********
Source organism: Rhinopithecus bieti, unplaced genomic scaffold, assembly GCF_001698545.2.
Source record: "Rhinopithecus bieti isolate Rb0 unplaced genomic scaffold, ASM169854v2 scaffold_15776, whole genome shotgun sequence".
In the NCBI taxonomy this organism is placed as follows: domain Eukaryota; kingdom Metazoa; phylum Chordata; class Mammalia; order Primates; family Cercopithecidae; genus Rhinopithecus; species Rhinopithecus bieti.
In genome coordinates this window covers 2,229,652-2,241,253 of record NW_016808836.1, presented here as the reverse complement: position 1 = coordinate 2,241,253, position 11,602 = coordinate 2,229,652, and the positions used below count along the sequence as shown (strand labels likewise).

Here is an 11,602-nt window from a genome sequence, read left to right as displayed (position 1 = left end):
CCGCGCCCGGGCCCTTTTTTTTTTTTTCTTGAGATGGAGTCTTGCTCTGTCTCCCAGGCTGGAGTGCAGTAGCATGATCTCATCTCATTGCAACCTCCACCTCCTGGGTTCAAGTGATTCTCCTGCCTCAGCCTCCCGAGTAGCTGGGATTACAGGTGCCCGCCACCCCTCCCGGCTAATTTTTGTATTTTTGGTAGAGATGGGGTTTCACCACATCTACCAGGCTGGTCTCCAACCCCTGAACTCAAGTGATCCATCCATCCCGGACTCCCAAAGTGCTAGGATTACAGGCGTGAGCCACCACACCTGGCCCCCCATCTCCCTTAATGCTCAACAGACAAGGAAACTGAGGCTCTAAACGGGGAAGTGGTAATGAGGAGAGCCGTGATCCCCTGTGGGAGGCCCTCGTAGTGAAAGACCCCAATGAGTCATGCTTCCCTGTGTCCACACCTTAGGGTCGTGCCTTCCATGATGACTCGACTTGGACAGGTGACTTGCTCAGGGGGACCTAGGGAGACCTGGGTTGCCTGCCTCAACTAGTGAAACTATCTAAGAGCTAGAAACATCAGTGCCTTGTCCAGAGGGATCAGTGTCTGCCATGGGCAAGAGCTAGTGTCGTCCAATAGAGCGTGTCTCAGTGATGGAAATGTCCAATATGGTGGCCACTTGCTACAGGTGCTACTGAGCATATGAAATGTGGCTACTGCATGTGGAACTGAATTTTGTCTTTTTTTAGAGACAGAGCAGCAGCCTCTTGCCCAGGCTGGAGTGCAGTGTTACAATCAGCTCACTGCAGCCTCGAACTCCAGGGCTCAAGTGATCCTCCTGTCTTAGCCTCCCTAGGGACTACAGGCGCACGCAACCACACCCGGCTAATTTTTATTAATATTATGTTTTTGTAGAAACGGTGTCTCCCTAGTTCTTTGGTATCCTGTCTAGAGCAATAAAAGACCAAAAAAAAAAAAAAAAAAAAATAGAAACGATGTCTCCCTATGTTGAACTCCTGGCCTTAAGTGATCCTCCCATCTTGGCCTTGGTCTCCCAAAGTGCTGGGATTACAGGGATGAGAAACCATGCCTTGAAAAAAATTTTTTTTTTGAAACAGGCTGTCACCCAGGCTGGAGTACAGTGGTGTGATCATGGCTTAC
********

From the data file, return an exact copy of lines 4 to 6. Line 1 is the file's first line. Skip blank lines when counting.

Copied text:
In genome coordinates this window covers 2,229,652-2,241,253 of record NW_016808836.1, presented here as the reverse complement: position 1 = coordinate 2,241,253, position 11,602 = coordinate 2,229,652, and the positions used below count along the sequence as shown (strand labels likewise).

Here is an 11,602-nt window from a genome sequence, read left to right as displayed (position 1 = left end):
CCGCGCCCGGGCCCTTTTTTTTTTTTTCTTGAGATGGAGTCTTGCTCTGTCTCCCAGGCTGGAGTGCAGTAGCATGATCTCATCTCATTGCAACCTCCACCTCCTGGGTTCAAGTGATTCTCCTGCCTCAGCCTCCCGAGTAGCTGGGATTACAGGTGCCCGCCACCCCTCCCGGCTAATTTTTGTATTTTTGGTAGAGATGGGGTTTCACCACATCTACCAGGCTGGTCTCCAACCCCTGAACTCAAGTGATCCATCCATCCCGGACTCCCAAAGTGCTAGGATTACAGGCGTGAGCCACCACACCTGGCCCCCCATCTCCCTTAATGCTCAACAGACAAGGAAACTGAGGCTCTAAACGGGGAAGTGGTAATGAGGAGAGCCGTGATCCCCTGTGGGAGGCCCTCGTAGTGAAAGACCCCAATGAGTCATGCTTCCCTGTGTCCACACCTTAGGGTCGTGCCTTCCATGATGACTCGACTTGGACAGGTGACTTGCTCAGGGGGACCTAGGGAGACCTGGGTTGCCTGCCTCAACTAGTGAAACTATCTAAGAGCTAGAAACATCAGTGCCTTGTCCAGAGGGATCAGTGTCTGCCATGGGCAAGAGCTAGTGTCGTCCAATAGAGCGTGTCTCAGTGATGGAAATGTCCAATATGGTGGCCACTTGCTACAGGTGCTACTGAGCATATGAAATGTGGCTACTGCATGTGGAACTGAATTTTGTCTTTTTTTAGAGACAGAGCAGCAGCCTCTTGCCCAGGCTGGAGTGCAGTGTTACAATCAGCTCACTGCAGCCTCGAACTCCAGGGCTCAAGTGATCCTCCTGTCTTAGCCTCCCTAGGGACTACAGGCGCACGCAACCACACCCGGCTAATTTTTATTAATATTATGTTTTTGTAGAAACGGTGTCTCCCTAGTTCTTTGGTATCCTGTCTAGAGCAATAAAAGACCAAAAAAAAAAAAAAAAAAAAATAGAAACGATGTCTCCCTATGTTGAACTCCTGGCCTTAAGTGATCCTCCCATCTTGGCCTTGGTCTCCCAAAGTGCTGGGATTACAGGGATGAGAAACCATGCCTTGAAAAAAATTTTTTTTTTGAAACAGGCTGTCACCCAGGCTGGAGTACAGTGGTGTGATCATGGCTTAC